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Grants available for cyclone-affected regional Queensland communities

2 min read

FRRR and Suncorp Group are inviting local not-for-profit organisations (NFPs) in remote, rural, and regional Queensland communities impacted by Cyclone Jasper and Kirrily to apply for a share of $300,000 in funding to support ongoing resilience building and recovery efforts.  

This week marks six months since Cyclone Jasper crossed the Far North coast (13 December 2023), causing widespread destruction, and five months since Cyclone Kirrily crossed the North Queensland coast (25 January 2024) and became a state-wide disaster event, as the rain moved south and west (3 February 2024). 

Local NFPs in the Far North and North Queensland, and other remote, rural, and regional communities impacted by the cyclones, including McKinlay and Western Downs, can apply for grants up to $20,000 through the Rebuilding Futures program, for community-led activities that address local prevention, preparedness, and recovery needs. 

Nina O’Brien, FRRR’s Disaster Resilience & Recovery Lead, said that it is vital that disaster-impacted communities are supported to proactively take action to prevent and prepare for, as well as respond to, the impacts of extreme weather events like Tropical Cyclones Jasper and Kirrily. 

“The effects of an extreme weather event do not dissipate when the immediate danger is over.” 

Egleton highlights that recovery needs to evolve over the medium to long term, as locals identify ways of building community resilience and reducing the impact of future disasters on community well-being and physical infrastructure. 

“But for a community to build back better after a disaster, it’s critical that the needs of all groups in the regions, particularly members of the community with less access to resources, information, and support, are considered and prioritized, both in recovery and in planning for potential future events.”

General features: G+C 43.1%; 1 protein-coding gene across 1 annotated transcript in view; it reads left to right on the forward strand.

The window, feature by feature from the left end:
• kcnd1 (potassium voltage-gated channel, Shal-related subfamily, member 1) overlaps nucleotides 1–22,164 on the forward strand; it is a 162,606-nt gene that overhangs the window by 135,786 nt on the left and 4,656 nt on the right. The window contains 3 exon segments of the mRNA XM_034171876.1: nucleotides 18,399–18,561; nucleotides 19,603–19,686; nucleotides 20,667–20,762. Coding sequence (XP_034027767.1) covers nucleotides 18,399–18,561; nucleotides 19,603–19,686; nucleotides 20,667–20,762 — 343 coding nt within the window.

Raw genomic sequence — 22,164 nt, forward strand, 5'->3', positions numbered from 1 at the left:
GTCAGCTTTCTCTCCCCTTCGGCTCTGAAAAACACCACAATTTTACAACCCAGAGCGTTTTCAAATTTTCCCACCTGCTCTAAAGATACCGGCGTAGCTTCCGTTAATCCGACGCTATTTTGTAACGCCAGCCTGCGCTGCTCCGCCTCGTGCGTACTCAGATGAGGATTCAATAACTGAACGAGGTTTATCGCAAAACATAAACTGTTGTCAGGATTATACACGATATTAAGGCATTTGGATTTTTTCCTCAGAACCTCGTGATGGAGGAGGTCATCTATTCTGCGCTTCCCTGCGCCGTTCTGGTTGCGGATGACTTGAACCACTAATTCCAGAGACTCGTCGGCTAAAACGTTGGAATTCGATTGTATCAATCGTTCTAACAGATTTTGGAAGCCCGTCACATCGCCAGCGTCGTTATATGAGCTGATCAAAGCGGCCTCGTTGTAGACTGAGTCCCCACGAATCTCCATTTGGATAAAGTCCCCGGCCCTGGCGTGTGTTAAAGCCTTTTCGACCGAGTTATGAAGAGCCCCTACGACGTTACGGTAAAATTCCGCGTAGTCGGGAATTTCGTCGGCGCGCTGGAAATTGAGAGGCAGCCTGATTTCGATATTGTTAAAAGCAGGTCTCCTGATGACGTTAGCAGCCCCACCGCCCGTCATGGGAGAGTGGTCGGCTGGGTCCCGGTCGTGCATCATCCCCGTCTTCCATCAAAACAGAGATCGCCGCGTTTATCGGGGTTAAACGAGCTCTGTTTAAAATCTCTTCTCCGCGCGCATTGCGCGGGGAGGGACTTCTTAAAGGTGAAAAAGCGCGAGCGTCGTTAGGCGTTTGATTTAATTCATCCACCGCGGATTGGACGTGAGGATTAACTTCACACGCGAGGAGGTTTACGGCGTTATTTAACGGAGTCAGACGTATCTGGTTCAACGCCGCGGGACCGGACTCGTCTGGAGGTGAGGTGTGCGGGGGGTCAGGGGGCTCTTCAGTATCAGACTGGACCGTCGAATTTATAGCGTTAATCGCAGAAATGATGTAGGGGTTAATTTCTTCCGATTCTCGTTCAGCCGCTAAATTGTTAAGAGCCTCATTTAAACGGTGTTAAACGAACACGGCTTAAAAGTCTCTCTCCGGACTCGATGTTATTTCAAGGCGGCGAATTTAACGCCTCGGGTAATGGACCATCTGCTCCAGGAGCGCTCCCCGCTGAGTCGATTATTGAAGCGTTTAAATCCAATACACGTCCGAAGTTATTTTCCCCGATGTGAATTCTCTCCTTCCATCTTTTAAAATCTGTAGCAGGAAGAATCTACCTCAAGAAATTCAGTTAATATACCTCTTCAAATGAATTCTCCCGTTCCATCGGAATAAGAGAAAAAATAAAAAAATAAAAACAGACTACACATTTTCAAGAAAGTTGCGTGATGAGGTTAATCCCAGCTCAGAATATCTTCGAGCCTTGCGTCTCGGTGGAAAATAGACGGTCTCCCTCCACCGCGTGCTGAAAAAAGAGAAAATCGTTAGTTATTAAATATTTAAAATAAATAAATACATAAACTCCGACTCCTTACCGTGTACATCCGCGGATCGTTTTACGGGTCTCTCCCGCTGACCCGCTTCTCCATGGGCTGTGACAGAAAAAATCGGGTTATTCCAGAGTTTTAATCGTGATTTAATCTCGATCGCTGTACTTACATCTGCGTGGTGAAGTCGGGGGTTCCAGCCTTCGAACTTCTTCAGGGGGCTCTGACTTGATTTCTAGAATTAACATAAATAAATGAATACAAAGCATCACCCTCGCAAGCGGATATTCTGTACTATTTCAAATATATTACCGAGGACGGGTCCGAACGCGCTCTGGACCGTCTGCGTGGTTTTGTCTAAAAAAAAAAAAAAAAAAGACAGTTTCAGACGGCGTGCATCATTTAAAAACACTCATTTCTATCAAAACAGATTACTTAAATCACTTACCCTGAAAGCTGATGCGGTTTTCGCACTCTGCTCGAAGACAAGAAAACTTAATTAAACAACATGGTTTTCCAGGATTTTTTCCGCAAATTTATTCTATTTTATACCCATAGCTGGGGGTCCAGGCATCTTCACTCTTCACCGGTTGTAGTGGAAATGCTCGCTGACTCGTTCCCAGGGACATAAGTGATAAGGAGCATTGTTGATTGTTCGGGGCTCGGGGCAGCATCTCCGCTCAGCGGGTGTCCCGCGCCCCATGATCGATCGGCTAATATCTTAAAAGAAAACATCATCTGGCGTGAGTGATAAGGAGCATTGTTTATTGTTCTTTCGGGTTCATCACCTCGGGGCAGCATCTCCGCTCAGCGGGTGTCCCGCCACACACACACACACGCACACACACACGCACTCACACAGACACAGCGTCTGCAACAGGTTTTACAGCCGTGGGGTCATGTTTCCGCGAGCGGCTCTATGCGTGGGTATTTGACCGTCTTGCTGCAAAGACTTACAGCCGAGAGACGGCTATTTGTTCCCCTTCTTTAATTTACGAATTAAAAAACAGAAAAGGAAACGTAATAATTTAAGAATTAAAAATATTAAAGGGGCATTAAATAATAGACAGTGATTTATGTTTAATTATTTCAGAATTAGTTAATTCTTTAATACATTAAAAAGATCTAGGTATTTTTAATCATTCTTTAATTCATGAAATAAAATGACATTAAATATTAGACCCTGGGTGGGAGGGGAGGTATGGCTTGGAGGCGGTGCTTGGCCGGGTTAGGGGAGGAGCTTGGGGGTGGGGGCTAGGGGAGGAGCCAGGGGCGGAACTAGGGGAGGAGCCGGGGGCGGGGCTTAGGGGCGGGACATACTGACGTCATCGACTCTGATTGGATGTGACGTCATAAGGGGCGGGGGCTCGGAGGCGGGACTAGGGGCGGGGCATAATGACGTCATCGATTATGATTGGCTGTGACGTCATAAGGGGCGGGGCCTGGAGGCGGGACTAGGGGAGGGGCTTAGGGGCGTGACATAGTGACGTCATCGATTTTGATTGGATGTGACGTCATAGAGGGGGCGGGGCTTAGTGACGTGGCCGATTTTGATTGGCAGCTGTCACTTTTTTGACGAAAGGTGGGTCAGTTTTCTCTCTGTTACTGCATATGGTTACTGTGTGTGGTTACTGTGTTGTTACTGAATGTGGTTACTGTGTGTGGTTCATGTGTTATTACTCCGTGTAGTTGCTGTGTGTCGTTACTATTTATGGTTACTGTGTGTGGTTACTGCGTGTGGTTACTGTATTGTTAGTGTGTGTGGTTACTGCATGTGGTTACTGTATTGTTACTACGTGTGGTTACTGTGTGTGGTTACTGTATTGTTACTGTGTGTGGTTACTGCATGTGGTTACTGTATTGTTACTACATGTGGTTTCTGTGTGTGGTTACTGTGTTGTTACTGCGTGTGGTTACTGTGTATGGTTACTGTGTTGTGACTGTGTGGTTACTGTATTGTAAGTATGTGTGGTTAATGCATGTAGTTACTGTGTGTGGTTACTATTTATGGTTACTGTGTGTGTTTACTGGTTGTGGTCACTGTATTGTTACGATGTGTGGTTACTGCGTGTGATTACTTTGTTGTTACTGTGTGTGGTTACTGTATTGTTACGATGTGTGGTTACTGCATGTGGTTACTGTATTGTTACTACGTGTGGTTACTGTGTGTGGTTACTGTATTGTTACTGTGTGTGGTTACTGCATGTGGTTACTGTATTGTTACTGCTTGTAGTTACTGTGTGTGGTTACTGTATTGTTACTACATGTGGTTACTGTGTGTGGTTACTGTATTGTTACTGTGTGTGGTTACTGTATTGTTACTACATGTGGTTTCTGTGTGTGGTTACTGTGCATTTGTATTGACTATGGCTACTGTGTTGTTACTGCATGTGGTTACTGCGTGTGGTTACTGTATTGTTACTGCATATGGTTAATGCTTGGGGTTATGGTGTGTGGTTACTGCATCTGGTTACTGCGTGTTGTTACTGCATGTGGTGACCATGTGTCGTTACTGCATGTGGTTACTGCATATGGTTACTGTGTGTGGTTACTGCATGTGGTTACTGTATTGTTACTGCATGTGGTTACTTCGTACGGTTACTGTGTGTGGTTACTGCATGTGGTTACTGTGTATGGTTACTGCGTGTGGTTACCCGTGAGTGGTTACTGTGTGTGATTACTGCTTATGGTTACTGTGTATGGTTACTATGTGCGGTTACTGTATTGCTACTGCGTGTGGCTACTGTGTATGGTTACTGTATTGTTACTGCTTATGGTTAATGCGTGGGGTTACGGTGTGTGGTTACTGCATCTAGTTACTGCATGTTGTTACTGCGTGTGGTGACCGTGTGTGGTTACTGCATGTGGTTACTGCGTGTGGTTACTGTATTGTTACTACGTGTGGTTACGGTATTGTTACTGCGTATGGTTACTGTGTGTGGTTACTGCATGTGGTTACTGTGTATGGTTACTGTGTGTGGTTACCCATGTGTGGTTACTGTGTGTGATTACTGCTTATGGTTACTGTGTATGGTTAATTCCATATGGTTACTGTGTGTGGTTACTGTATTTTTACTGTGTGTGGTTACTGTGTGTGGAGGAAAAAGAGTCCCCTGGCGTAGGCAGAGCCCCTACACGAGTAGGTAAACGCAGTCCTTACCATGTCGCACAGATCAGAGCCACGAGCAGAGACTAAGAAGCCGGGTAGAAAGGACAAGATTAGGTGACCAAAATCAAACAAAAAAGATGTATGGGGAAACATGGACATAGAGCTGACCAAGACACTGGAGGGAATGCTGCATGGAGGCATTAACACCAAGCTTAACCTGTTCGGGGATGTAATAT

“Ultimately, it is the people and processes that really make communities tick and make a difference in effective disaster recovery, prevention, and preparedness,” added Egleton. 

Funded by Suncorp Group, the Rebuilding Futures program has already distributed more than $1 million in recent years to 62 community groups across the country. 

“These grants are flexible and can support a wide range of projects, so we encourage groups to think laterally about what can assist their community,” O’Brien said. 

Steve Johnston, Suncorp Group CEO, said Suncorp was proud to support community-led recovery projects for regional Queensland communities impacted by severe weather events 

“Queensland is the most disaster-impacted state in the country and regional Queensland, particularly the Far North and North, has certainly borne the brunt of events like Cyclones Jasper and Kirrily,” Johnston said.  

“Suncorp is a proud Queensland-based company and will always be there to help our customers rebuild their lives following these devastating events, but we also understand how important it is to help community groups be prepared, build back better, and assist that recovery in the medium and longer term.” 

“That’s why we partner with FRRR to distribute grants directly to community organisations because these groups have the local knowledge to know where funding is needed most. 

“I want to encourage local organisations who may have been impacted by Cyclones Jasper and Kirrily to apply for funding for projects that will make their communities more resilient for the future,” said Johnston. 

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Menchie Khairuddin is a writer Deputy Content Manager at Akolade and content producer for Third Sector News. She is passionate about social affairs specifically in mixed, multicultural heritage and not-for-profit organisations.


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